And while this wasn’t a concern of mine at the time, my parents were quite insistent that either I start taking vitamins or improve my eating habits. Figuring that it was the lesser of two “evils,” I went for the pill.
Well, until I saw THE PILL.
Mind you, this was no kid-friendly Flintstones chewable – no, it was some big, ugly black monstrosity – a real “horse pill.” And just looking at it I was sure that there was no way it could possibly make it down my poor 5-year old throat (I wasn’t altogether sure it would even fit in my mouth).
However, and despite my vehement protestations, my parents were determined that I would ingest it. And, for the next 15 minutes or so (it felt like forever) I was as close to being waterboarded as I will ever want to be – as my parents proceeded to hold me down, tilt my head, and attempt to flush the pill down my throat with copious amounts of water. But sure enough – and as I had tried to tell them, that darned pill just wouldn’t go down.
I wonder sometimes if that isn’t how workers view the admonitions about how much they are supposed to be saving, and/or how much they are supposed to have accumulated in order to retire. And, as if that weren’t overwhelming enough, there are a handful of ginormous projections about how much more you’ll need to take care of health care expenses.
How much? Well, Milliman projects that a healthy 65-year-old couple[i]retiring in 2019 is projected to spend $369,000 in today’s dollars ($551,000 in future dollars) on health care over their lifetime. Fidelity puts the number for a 65-year-old couple at $285,000 in health care and medical expenses throughout retirement, up from $280,000 in 2018. The Employee Benefit Research Institute (EBRI) says that some couples could need as much as $400,000. You get the picture.
That’s no small thing – particularly when survey after survey suggests that it’s health care costs that loom largest as a concern – not just for those for whom retirement awaits, but for those already in retirement (who, most surveys still find to be pretty comfortable with their other retirement expenses).
Several weeks back I stumbled across an interesting report aptly titled “A New Way to Calculate Retirement Health Care Costs.” The report, authored by T. Rowe Price’s Sudipto Banerjee, acknowledges that while health care costs are a significant retirement expense, it may be more practical to look at health care as an annual expense incurred over the 20-30 years you’ll actually incur those expenses, rather than as a lump sum.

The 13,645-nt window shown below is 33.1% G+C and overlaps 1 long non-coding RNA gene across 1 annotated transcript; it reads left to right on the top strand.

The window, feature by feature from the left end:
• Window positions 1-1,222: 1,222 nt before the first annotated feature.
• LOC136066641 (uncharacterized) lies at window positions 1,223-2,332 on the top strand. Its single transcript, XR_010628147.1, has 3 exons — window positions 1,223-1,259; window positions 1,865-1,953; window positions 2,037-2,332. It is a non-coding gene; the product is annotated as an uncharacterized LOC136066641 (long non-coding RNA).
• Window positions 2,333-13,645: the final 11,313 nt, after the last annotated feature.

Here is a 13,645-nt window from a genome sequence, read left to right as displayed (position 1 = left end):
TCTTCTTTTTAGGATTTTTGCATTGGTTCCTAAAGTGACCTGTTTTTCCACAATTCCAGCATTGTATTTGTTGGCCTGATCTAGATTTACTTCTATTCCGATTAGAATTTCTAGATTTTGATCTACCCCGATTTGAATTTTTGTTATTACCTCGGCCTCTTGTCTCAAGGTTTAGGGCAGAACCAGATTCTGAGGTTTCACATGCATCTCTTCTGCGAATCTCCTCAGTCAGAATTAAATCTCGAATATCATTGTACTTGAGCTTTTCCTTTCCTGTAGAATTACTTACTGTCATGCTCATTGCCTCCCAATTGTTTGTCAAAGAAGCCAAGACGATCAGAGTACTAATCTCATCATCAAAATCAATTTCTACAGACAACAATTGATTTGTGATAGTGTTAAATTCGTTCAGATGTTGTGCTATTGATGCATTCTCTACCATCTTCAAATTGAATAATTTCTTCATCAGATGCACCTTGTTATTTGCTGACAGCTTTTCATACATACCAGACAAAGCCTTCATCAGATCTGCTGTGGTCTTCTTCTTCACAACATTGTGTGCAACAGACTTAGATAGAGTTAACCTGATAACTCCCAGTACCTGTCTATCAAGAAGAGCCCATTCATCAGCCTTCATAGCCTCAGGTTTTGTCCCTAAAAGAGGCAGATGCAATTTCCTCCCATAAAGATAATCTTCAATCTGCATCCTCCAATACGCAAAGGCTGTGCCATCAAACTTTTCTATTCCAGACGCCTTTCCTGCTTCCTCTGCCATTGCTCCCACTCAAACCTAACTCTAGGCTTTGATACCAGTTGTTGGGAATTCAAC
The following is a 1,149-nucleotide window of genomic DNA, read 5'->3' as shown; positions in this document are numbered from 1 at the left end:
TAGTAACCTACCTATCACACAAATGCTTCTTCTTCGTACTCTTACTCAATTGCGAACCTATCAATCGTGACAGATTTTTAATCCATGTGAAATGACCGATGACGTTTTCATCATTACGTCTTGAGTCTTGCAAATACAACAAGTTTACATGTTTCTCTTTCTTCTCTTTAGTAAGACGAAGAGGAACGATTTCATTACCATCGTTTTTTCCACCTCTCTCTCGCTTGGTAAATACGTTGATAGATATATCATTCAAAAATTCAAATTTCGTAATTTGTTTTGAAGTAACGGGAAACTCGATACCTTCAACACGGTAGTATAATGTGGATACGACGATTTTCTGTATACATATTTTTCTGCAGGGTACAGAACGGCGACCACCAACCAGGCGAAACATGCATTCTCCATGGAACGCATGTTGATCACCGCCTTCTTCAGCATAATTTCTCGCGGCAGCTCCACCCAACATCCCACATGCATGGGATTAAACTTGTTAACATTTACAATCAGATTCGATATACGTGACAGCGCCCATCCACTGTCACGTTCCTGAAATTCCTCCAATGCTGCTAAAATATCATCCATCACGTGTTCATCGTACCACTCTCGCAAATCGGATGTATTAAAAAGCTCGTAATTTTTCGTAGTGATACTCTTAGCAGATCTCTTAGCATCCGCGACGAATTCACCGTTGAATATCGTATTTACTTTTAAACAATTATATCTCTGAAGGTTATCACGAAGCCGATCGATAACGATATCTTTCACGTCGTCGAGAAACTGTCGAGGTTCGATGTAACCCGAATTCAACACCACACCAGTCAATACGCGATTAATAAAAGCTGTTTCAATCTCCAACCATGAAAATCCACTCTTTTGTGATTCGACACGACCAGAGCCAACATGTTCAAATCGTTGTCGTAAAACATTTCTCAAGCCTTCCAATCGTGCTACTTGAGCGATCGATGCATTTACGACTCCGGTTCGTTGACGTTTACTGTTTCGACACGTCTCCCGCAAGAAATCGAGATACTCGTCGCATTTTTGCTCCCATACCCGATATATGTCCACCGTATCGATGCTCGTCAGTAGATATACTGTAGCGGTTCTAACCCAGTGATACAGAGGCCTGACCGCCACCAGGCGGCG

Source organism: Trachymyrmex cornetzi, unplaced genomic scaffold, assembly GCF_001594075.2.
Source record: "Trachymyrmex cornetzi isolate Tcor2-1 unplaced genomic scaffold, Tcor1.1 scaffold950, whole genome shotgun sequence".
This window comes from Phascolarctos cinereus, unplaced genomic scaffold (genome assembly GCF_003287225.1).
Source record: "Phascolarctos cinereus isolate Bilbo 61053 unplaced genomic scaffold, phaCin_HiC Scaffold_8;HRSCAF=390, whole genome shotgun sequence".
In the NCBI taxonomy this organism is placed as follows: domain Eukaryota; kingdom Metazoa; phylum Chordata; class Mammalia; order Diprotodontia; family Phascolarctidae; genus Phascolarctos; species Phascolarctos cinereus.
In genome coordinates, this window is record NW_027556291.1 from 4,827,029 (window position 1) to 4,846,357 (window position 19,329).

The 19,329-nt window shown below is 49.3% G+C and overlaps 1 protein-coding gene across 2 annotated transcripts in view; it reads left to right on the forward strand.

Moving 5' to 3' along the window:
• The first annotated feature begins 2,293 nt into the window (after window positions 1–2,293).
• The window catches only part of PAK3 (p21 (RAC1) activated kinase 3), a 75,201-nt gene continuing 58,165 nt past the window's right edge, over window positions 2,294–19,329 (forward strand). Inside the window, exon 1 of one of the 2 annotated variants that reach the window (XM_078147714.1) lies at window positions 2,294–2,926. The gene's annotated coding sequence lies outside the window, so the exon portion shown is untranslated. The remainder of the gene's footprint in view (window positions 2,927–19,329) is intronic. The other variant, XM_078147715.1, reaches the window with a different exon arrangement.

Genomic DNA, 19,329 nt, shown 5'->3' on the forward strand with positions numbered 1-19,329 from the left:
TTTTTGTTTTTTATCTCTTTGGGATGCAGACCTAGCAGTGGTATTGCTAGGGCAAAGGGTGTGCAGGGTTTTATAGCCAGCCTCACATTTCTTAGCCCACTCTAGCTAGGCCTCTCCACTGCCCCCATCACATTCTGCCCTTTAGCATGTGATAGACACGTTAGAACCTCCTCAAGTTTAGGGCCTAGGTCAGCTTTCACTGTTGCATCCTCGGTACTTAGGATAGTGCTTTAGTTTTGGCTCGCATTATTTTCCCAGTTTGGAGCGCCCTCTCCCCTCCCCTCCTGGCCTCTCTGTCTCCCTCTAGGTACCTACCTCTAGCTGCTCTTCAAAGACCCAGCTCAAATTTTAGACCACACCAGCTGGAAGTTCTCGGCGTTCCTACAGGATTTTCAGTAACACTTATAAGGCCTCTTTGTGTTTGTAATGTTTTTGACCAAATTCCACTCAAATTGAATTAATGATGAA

The paper offers an eye-opener that says that if you were to view that $150/month cable bill as a retirement lump sum, you’d want to have $86,000 set aside.
Closer to the subject of retirement, the paper takes the example of a 65-year-old couple – a couple that has saved $400,000, and now has a combined monthly Social Security benefit of $2,000. How are they going to afford that $300,000 for health care costs? Well, as Banerjee points out, that $2,000/month Social Security benefit actually (with a 2% annual cost-of-living adjustment), that adds up to approximately $583,000 in Social Security benefits in the next 20 years.[ii]
Let’s face it, the costs of health care in retirement – or retirement overall – can look like a big pill to swallow as a lump sum – but it can go down a lot easier when you can take it in smaller pieces.[iii]
- Nevin E. Adams, JD
[i]Of course, those are averages – and for some context, you might check out “Why an Average 401(k) Balance Doesn’t ‘Mean’ Much.”
[ii]It’s not just that that approach puts things in an apples-to-apples light – the paper explains that since fixed monthly premiums make up the bulk of annual costs, most of those costs are predictable – and can be budgeted, and paid for, from monthly income. It’s the out-of-pocket expenses that can vary widely, from month to month and from individual to individual.
[iii]Oddly, my parents never thought to cut that pill into smaller pieces. And I certainly wasn’t going to suggest it…